More children with juvenile rheumatoid arthritis are experiencing remission of their symptoms, thanks to new biological therapies, but the remission is not well-understood. A new study published today in
"It turns out that even though these children in remission appear to be perfectly normal and symptom-free, their immune systems are still perturbed," says
The study notes that 35-50 percent of children with juvenile rheumatoid arthritis achieve remission while being treated with the standard treatments, methotrexate or methotrexate in combination with biopharmaceuticals.
"Our study provides some insight into why so many children in remission experience disease flares even when their disease has been stable for weeks or months, and why 50 percent of children who try to come off medication experience disease flares within two to six months," Jarvis says.
The research was conducted at the
The study compared gene expression profiles from two independent cohorts of 14 patients each, all in remission from juvenile rheumatoid arthritis, to those of 15 healthy controls. The patients were on two different medication regimens. Patients were followed every two to three months for at least a year.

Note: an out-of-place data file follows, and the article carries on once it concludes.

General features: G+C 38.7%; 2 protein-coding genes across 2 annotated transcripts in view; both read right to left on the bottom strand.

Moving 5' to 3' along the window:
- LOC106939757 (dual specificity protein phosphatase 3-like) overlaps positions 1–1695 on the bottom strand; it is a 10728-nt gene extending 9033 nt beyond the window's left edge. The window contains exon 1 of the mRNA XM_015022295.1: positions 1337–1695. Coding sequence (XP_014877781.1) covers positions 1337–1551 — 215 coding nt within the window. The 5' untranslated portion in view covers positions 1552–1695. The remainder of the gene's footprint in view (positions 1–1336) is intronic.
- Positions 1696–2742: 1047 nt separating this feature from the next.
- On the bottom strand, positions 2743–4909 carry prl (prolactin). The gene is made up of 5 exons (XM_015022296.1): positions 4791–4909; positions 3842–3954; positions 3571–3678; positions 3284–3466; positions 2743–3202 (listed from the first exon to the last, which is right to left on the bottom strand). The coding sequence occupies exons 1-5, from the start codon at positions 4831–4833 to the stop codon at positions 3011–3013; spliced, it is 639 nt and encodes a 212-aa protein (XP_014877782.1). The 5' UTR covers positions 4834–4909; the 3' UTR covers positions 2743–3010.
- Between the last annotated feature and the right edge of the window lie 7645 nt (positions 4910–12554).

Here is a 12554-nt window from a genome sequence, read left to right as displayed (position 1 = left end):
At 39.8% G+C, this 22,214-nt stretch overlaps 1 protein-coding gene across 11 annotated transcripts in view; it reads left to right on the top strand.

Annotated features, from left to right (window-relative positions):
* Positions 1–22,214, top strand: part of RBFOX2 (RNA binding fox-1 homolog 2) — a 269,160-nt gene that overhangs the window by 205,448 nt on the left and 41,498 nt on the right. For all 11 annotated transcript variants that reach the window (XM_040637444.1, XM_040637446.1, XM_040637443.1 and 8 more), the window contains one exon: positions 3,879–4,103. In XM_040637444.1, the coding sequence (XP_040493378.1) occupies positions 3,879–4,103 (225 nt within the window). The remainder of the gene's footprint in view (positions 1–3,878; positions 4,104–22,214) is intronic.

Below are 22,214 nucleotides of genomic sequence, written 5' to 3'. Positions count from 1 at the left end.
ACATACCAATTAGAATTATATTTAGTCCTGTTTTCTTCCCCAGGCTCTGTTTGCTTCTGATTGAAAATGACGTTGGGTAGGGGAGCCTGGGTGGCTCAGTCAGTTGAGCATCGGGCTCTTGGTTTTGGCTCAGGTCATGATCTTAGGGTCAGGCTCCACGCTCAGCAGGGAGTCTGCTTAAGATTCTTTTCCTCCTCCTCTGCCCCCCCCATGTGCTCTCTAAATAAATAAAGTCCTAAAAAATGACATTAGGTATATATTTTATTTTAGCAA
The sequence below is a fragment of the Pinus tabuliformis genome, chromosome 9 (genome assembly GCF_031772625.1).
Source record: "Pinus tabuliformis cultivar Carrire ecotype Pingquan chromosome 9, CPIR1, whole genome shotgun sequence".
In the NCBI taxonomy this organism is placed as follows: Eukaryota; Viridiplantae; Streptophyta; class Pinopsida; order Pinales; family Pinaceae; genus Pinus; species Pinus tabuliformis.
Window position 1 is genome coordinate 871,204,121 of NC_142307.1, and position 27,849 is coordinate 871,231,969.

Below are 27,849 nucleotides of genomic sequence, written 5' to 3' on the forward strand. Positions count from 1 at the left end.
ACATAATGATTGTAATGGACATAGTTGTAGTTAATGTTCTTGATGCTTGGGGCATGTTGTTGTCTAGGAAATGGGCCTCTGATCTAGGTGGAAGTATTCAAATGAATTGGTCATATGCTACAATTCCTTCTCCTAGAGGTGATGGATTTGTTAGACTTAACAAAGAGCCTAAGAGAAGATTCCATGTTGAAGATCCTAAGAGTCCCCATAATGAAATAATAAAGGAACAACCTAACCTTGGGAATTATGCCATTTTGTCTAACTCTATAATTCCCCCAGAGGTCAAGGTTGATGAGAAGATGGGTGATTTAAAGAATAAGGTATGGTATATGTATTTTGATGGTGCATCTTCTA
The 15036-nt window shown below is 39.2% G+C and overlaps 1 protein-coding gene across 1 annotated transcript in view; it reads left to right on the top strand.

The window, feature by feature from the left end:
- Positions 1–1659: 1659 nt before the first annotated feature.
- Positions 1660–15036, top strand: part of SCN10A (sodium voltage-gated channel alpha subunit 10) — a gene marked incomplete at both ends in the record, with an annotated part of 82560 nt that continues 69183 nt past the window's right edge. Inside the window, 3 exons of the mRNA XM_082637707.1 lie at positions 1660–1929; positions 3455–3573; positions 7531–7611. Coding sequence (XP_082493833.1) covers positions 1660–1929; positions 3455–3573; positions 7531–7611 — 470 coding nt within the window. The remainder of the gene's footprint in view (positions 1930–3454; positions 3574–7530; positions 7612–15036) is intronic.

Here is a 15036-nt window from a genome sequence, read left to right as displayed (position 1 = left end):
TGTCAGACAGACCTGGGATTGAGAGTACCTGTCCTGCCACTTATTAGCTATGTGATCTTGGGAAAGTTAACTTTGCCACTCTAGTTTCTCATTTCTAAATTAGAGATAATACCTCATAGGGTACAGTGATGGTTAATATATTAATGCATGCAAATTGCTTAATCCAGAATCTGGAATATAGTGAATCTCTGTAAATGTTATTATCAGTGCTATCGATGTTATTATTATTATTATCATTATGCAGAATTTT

"Remission, of course, is our goal," says Jarvis. "I like to say it's hard to get somewhere when you don't know where 'somewhere' is. My lab is trying to build a 'genomic roadmap' for what remission is and exactly how we get there. That way, we can find a way to get these children into remission more quickly and for longer periods."
The new study confirms preliminary research by Jarvis, suggesting that remission experienced by patients with juvenile rheumatoid arthritis on medication is not a "return to normal" but is, instead, a distinct biologic state. The study finds that this distinct biologic state results from pro-inflammatory responses being counter-balanced by anti-inflammatory responses caused by gene expression changes that medication induces.
A key finding is that remission in these patients depends on HNF4a, a transcription factor that binds to DNA, acting as an "on" or "off" switch for gene expression. Until now, Jarvis says, HNF4a was seen only as a regulator of metabolism in liver and pancreatic cells.
"Our research suggests that HNF4a is one of what we suspect is a group of master switches that regulate therapeutic response," explains Jarvis.
The study found that more than 200 genes in white blood cells were expressed differently in children taking a combination treatment of methotrexate and a biological drug called etanercept compared to healthy controls. Some of those differentially expressed genes have been shown to bind to HNF4a.
Jarvis notes that the findings will make possible future studies that will identify specific biomarkers involved in how individual patients respond to specific therapies.
"This is a first step toward the goal of identifying biomarkers that will ultimately allow clinicians to personalize treatment by predicting which patients will respond best to which therapies," he says.
He adds that this kind of research will depend on longitudinal studies that monitor gene expression before, during and after treatment. Jarvis currently is principal investigator on a
Co-authors with Jarvis on the study are
TNS 30TagarumaMar-130830-4470942 30TagarumaMar
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